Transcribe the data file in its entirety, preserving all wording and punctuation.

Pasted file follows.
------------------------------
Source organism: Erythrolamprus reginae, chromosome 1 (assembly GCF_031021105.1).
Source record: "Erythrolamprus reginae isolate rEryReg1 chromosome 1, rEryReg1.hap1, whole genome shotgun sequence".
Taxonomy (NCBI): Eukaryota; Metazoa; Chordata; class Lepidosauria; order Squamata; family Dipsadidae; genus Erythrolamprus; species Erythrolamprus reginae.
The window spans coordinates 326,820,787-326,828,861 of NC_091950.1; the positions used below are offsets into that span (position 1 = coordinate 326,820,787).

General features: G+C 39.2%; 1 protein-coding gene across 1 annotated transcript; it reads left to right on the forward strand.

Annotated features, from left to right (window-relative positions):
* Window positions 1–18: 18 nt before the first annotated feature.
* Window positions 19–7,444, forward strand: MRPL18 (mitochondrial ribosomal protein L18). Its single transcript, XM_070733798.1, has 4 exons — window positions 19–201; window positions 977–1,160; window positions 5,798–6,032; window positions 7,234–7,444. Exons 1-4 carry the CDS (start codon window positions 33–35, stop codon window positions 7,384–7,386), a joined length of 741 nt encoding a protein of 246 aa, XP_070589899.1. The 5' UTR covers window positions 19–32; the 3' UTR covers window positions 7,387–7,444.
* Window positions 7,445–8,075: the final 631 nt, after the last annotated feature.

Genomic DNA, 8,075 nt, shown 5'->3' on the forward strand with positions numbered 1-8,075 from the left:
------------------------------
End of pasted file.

Source organism: Erythrolamprus reginae, chromosome 1 (assembly GCF_031021105.1).
Source record: "Erythrolamprus reginae isolate rEryReg1 chromosome 1, rEryReg1.hap1, whole genome shotgun sequence".
Taxonomy (NCBI): Eukaryota; Metazoa; Chordata; class Lepidosauria; order Squamata; family Dipsadidae; genus Erythrolamprus; species Erythrolamprus reginae.
The window spans coordinates 326,820,787-326,828,861 of NC_091950.1; the positions used below are offsets into that span (position 1 = coordinate 326,820,787).

General features: G+C 39.2%; 1 protein-coding gene across 1 annotated transcript; it reads left to right on the forward strand.

Annotated features, from left to right (window-relative positions):
* Window positions 1–18: 18 nt before the first annotated feature.
* Window positions 19–7,444, forward strand: MRPL18 (mitochondrial ribosomal protein L18). Its single transcript, XM_070733798.1, has 4 exons — window positions 19–201; window positions 977–1,160; window positions 5,798–6,032; window positions 7,234–7,444. Exons 1-4 carry the CDS (start codon window positions 33–35, stop codon window positions 7,384–7,386), a joined length of 741 nt encoding a protein of 246 aa, XP_070589899.1. The 5' UTR covers window positions 19–32; the 3' UTR covers window positions 7,387–7,444.
* Window positions 7,445–8,075: the final 631 nt, after the last annotated feature.

Genomic DNA, 8,075 nt, shown 5'->3' on the forward strand with positions numbered 1-8,075 from the left: